- Cadmium – It is linked to renal tubular dysfunction and is associated with a high risk of lung and breast cancer, osteomalacia and osteoporosis.
- Arsenic – It is associated with dermal, respiratory, nervous, mutagenic and carcinogenic effects.
- Nickel – It is associated with dermal toxicity (causes a local reaction and/or systemic poisoning in people or animals by skin contact), lower body weight and fetotoxicity (increased post-implantation loss and decreased fetal body weight gain) among pregnant women.
- Mercury – It is linked to cardiovascular, reproductive and developmental toxicity, neurotoxicity (alteration of the normal activity of the nervous system that can eventually disrupt or even kill neurons), nephrotoxicity (kidneys are damaged, resulting in possible chronic kidney disease), immunotoxicity (immune system dysfunction) and carcinogenicity.
Natural plant toxins
Researchers have noted that while the risk of potential toxicity due to natural plant toxins is very low, there is always the possibility of undetected contamination in some individuals or adverse effects that develop unpredictably in susceptible individuals.
Examples of natural plant toxins are lectins and ricin.
Lectins are glycoproteins present in leguminous plants like kidney beans, soybeans, lentils, black beans and other grains. Also called hemagglutinins, lectins agglutinate red blood cells and also interfere with nutrient absorption by the intestine.
Ricin, on the other hand, is a natural, highly potent toxin that is a byproduct of processing castor beans to make castor oil. If inhaled, injected or ingested, less than a pinpoint of ricin can kill a person within 36 to 48 hours due to the failure of the respiratory and circulatory systems.
Plastics and Microplastics
According to an article in Food Safety Magazine, ingestion of water contaminated with thermoplastics (plastics that soften on heating and can be molded into different shapes), thermosets (plastics that cannot be molded on heating), chemicals that improve the properties of plastic materials (fillers, plasticizers, colorants, stabilizers and processing aids) and microplastics is the main exposure route for several marine and freshwater species, as well as for humans.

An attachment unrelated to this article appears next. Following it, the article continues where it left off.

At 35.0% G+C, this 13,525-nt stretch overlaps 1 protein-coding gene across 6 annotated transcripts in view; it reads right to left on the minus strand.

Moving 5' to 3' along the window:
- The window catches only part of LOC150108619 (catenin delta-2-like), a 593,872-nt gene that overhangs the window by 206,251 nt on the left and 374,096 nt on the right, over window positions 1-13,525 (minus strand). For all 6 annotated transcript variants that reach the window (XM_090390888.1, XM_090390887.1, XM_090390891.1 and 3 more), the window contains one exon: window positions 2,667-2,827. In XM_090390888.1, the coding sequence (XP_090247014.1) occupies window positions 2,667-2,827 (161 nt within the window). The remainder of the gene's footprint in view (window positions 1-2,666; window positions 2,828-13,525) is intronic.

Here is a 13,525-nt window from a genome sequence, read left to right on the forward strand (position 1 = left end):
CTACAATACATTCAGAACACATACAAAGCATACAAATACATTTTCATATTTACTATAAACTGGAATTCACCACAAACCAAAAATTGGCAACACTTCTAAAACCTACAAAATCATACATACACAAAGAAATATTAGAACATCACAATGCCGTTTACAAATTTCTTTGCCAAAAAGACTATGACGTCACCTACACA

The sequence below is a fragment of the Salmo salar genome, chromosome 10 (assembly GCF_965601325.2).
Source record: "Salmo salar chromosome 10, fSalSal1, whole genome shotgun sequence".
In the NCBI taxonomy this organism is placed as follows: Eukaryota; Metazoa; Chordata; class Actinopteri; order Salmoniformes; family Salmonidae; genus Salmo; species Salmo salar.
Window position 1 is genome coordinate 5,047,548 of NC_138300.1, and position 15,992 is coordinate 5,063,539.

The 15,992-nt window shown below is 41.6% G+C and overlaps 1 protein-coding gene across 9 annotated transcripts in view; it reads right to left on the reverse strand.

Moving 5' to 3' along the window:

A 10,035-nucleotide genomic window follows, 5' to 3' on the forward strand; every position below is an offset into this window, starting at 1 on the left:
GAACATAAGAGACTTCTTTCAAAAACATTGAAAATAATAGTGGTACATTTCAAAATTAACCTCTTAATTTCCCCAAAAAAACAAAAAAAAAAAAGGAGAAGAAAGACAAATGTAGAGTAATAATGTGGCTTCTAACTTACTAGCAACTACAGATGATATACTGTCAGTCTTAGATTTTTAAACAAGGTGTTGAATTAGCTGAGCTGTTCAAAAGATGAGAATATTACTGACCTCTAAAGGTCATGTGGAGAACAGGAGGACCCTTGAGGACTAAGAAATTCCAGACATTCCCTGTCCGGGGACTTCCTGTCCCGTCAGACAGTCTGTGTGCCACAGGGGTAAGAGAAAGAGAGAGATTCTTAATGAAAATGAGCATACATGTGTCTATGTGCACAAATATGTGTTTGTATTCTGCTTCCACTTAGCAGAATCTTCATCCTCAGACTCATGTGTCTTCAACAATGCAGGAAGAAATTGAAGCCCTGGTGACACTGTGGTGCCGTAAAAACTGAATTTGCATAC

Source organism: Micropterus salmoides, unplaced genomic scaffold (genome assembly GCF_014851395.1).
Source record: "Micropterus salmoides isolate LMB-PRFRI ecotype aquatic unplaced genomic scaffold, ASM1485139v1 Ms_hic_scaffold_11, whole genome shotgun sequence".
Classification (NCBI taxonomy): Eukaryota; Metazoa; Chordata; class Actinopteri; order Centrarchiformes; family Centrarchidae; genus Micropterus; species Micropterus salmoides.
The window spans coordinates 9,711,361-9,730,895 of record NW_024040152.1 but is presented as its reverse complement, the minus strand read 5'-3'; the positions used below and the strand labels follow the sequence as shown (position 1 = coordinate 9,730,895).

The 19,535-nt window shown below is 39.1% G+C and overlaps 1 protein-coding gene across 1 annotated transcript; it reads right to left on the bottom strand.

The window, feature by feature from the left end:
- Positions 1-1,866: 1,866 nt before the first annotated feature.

A growing body of evidence points to health risks posed by plastic additives, including endocrine-disrupting chemicals, which are linked to infertility, obesity, diabetes and prostate or breast cancer. Other health conditions linked to additives include reproductive growth, cognitive impairment and neurodevelopment disorders.
According to a study published in the International Journal of Environmental Research and Public Health (IJERPH), inhalation is another microplastic entry point to the human body. Microplastics are carried by the wind or from atmospheric deposits – resulting from the erosion of agricultural and fertilized lands, dried sludges and products from wastewater treatment, synthetic clothes fabrics, industrial emissions and road dust. Depending on the differences in individual metabolism and susceptibility, the response to inhaled particles may include immediate asthma-like reactions, chronic pneumonia and chronic bronchitis.
A study published in Critical Reviews in Food Science and Nutrition showed the presence of inorganic micro- and nano-sized contaminants in 40 percent of the bread and biscuits analyzed by means of an environmental scanning electron microscopy. Researchers found that the majority of the foreign bodies (ceramic and metallic debris) were not biodegradable, some are chemically toxic and none of them have any nutritional value.